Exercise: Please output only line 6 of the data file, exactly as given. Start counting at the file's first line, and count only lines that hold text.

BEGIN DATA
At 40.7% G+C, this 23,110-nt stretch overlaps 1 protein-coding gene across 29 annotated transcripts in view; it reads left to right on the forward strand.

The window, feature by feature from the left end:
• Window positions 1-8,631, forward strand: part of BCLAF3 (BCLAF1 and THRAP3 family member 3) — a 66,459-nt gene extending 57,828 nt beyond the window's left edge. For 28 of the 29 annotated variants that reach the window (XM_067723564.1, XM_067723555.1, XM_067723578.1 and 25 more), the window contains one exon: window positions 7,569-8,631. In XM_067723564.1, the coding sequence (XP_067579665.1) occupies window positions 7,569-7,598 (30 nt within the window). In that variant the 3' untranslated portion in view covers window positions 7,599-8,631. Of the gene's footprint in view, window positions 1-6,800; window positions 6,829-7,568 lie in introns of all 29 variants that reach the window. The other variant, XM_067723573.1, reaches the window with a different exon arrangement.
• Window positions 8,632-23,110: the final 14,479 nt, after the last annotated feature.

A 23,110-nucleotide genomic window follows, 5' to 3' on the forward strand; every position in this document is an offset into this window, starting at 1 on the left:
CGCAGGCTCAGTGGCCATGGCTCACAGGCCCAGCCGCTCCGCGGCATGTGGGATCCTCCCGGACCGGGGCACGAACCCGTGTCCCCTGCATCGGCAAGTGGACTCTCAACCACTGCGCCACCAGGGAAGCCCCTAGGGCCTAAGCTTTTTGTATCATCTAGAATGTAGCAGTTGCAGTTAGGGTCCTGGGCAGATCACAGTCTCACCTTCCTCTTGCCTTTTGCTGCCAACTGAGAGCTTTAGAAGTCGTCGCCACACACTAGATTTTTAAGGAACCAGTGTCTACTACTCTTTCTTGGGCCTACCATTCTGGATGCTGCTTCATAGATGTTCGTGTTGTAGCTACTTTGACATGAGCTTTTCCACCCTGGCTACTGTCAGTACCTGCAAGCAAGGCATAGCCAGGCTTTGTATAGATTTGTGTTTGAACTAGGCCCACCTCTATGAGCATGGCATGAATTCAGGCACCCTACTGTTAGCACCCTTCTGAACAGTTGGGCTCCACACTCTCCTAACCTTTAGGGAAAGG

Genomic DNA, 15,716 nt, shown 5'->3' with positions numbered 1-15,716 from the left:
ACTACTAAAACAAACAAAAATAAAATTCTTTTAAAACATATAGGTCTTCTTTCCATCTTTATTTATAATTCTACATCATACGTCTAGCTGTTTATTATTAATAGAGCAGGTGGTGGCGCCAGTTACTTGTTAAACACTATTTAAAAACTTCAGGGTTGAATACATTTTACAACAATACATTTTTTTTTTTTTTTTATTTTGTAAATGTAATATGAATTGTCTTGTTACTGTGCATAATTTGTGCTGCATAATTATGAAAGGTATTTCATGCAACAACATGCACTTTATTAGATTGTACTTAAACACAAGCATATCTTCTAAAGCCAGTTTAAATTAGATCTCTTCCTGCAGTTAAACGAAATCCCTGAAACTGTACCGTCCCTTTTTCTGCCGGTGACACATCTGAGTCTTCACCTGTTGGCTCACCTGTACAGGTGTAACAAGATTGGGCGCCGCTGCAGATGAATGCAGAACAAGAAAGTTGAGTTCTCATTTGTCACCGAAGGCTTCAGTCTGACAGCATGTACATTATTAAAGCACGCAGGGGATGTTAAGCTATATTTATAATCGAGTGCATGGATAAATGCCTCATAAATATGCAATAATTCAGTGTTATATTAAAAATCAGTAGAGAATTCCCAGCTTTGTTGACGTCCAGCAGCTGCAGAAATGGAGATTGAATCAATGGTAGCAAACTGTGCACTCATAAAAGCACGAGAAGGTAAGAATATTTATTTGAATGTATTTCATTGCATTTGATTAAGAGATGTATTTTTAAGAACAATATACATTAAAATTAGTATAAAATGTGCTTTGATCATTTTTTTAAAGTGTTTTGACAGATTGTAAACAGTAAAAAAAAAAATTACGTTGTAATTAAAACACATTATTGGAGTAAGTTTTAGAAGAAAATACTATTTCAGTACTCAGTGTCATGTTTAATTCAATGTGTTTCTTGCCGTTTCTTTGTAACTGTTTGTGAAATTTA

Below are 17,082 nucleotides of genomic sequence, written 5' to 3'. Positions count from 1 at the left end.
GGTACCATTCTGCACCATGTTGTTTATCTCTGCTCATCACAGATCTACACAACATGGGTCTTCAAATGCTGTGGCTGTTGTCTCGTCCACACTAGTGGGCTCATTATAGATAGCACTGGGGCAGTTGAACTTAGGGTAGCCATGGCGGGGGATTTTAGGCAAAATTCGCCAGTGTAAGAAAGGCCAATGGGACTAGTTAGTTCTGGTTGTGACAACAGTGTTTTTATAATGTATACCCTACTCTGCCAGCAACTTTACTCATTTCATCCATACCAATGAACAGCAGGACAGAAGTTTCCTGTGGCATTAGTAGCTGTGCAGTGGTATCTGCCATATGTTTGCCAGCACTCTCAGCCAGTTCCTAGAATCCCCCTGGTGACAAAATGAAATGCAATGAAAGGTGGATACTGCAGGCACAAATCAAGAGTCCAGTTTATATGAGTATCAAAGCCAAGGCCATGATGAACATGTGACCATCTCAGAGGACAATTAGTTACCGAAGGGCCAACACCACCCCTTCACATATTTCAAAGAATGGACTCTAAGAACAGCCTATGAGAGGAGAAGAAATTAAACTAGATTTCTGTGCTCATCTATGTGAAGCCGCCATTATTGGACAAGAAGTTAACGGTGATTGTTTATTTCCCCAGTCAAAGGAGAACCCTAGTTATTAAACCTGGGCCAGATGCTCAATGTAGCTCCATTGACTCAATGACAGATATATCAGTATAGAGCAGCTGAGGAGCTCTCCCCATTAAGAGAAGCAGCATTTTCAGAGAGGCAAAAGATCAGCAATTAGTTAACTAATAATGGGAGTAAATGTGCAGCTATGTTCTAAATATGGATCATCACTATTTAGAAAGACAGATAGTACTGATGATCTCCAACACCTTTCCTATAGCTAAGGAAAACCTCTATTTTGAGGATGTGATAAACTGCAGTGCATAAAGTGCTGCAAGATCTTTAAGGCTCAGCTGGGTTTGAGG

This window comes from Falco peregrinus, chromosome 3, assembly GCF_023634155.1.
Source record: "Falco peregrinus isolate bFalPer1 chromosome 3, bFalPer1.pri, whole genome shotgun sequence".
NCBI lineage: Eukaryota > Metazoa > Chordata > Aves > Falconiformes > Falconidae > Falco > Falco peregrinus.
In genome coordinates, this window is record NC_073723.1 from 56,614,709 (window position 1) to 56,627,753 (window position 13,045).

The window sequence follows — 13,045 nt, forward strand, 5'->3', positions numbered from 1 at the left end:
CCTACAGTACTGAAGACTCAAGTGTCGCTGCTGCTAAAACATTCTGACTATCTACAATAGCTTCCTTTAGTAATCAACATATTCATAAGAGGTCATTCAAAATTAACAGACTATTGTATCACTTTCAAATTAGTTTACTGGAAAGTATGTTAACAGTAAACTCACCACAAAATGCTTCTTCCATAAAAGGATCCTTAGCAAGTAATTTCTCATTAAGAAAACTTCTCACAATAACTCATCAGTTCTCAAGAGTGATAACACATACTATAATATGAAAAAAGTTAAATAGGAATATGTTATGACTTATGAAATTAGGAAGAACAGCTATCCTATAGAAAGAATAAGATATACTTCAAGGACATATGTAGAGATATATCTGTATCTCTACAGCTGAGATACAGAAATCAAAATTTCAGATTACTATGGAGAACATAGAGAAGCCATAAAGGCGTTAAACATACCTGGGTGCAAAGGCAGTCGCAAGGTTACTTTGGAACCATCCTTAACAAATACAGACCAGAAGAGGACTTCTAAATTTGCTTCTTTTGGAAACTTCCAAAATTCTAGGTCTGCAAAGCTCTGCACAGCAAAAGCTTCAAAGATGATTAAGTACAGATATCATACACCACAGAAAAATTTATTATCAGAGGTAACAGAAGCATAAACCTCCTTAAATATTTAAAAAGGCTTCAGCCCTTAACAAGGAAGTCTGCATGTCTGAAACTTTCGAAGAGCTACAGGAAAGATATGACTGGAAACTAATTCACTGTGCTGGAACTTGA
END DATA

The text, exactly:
CGCAGGCTCAGTGGCCATGGCTCACAGGCCCAGCCGCTCCGCGGCATGTGGGATCCTCCCGGACCGGGGCACGAACCCGTGTCCCCTGCATCGGCAAGTGGACTCTCAACCACTGCGCCACCAGGGAAGCCCCTAGGGCCTAAGCTTTTTGTATCATCTAGAATGTAGCAGTTGCAGTTAGGGTCCTGGGCAGATCACAGTCTCACCTTCCTCTTGCCTTTTGCTGCCAACTGAGAGCTTTAGAAGTCGTCGCCACACACTAGATTTTTAAGGAACCAGTGTCTACTACTCTTTCTTGGGCCTACCATTCTGGATGCTGCTTCATAGATGTTCGTGTTGTAGCTACTTTGACATGAGCTTTTCCACCCTGGCTACTGTCAGTACCTGCAAGCAAGGCATAGCCAGGCTTTGTATAGATTTGTGTTTGAACTAGGCCCACCTCTATGAGCATGGCATGAATTCAGGCACCCTACTGTTAGCACCCTTCTGAACAGTTGGGCTCCACACTCTCCTAACCTTTAGGGAAAGG